Essential Phone scores security update with ‘improved performance’ in time for Sprint retail launch

Prospective buyers of one of the better-looking “all-screen” smartphones around finally have something to smile about today after several months of delays, general uncertainty, corporate instability and extreme public embarrassment.

If there was ever a time to get off the fence and choose the Essential Phone over the iPhone X, Samsung Galaxy Note 8 or LG V30, it’s now, as Sprint stores let you experience the exquisite “edge-to-edge Full Display” design in person at long last before pulling the trigger.

If you notice any particularly annoying bugs or an overall feel of system instability while taking the device for a quick test drive in brick and mortar Sprint shops, be sure to check the latest “security update” is installed.

This goes by the build number NMI64C and, in addition to Google’s September security patches that barely rolled out to the search giant’s own Pixels earlier this week, it brings substantially “improved performance” and various bug fixes to the table.

Plenty of satisfied early adopters claim “scrolling and general performance feels smoother”, the “touch isn’t as wonky”, the camera experience is “a lot more stable”, and a number of “little” bugs are gone after embracing this 175MB goodie pack.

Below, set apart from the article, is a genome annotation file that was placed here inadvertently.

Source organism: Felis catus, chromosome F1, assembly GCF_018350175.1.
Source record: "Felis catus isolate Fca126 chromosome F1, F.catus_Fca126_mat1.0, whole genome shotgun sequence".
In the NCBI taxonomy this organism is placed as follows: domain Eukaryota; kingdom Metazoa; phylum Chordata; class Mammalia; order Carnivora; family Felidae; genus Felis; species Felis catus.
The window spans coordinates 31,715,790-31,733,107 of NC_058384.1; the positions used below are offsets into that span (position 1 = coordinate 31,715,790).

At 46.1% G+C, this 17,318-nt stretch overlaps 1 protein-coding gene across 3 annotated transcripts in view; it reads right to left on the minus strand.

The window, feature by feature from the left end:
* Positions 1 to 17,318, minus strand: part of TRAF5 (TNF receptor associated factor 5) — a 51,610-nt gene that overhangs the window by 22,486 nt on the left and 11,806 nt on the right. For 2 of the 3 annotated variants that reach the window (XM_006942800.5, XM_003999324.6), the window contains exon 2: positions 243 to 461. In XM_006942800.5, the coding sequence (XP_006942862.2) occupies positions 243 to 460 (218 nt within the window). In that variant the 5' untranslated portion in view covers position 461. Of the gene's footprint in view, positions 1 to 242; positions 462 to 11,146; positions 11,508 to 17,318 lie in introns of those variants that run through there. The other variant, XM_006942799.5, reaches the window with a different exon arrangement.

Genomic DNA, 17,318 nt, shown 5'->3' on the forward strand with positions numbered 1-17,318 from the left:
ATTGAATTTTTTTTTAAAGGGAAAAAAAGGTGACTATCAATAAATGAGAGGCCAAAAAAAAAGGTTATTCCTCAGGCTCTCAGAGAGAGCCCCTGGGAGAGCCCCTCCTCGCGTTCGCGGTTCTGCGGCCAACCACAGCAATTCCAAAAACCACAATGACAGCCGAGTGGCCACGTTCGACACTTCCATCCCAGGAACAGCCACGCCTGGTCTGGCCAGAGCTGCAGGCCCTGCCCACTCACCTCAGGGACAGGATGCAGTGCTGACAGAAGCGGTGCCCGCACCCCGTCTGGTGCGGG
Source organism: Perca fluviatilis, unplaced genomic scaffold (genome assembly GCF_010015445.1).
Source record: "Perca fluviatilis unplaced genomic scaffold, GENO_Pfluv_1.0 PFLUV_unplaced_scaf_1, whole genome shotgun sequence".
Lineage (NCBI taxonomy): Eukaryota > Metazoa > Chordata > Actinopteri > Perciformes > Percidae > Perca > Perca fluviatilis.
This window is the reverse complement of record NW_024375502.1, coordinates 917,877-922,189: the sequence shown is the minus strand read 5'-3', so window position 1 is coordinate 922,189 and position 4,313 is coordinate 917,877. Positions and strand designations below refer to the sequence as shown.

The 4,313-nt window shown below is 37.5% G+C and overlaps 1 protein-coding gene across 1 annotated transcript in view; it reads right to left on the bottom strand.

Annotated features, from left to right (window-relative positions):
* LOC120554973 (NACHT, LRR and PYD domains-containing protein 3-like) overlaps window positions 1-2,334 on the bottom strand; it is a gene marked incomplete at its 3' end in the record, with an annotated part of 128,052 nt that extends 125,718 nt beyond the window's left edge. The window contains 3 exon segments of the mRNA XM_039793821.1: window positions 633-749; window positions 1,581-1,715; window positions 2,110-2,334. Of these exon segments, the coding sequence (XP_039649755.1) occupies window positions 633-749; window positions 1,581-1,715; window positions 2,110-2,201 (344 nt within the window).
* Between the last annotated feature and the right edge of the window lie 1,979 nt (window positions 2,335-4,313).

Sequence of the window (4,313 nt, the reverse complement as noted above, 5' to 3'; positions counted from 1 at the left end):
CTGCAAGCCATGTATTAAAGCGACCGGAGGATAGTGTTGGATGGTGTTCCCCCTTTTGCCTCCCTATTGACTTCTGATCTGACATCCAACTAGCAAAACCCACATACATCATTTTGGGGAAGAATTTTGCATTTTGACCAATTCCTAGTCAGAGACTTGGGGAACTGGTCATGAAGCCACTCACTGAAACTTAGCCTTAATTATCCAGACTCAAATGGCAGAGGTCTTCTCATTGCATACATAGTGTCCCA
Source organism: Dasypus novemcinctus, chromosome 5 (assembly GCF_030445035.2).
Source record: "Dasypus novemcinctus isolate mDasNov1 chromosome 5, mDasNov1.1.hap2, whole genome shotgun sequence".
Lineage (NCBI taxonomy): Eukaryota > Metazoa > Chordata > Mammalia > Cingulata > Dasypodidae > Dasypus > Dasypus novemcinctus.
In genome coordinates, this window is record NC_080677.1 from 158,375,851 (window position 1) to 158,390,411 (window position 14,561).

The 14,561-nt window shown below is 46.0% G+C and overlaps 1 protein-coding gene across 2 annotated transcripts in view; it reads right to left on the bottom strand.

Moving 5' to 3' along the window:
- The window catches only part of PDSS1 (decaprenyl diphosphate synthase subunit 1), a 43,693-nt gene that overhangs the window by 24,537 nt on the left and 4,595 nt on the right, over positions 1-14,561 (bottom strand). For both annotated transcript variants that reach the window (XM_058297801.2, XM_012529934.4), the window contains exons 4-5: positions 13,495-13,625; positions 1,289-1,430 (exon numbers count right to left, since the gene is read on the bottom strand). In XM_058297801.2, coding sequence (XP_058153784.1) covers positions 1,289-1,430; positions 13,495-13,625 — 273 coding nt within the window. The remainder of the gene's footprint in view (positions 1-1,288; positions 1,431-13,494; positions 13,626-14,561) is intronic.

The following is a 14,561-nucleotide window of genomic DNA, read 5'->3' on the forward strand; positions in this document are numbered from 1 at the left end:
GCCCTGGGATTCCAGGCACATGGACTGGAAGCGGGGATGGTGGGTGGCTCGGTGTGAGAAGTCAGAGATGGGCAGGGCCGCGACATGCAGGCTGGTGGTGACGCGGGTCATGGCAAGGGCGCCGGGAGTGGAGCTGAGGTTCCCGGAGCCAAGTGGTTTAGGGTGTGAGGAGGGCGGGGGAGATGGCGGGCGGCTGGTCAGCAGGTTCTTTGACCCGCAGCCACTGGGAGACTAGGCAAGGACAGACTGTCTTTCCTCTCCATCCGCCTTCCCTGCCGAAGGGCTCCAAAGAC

Keep in mind that the titanium and ceramic handset’s exclusive US carrier supporter still runs that super-attractive Flex Lease promotion, allowing you to pay just $14.58 a month for a year and a half with $0 down. $699.99 is the full retail price, and alas, Amazon has changed its estimated delivery time of the unlocked version in black from a few days to a whopping “1 to 2 months.”

Share This Post

Watch the Latest Pocketnow Videos

About The Author
Adrian Diaconescu
Adrian has had an insatiable passion for writing since he was in school and found himself writing philosophical essays about the meaning of life and the differences between light and dark beer. Later, he realized this was pretty much his only marketable skill, so he first created a personal blog (in Romanian) and then discovered his true calling, which is writing about all things tech (in English).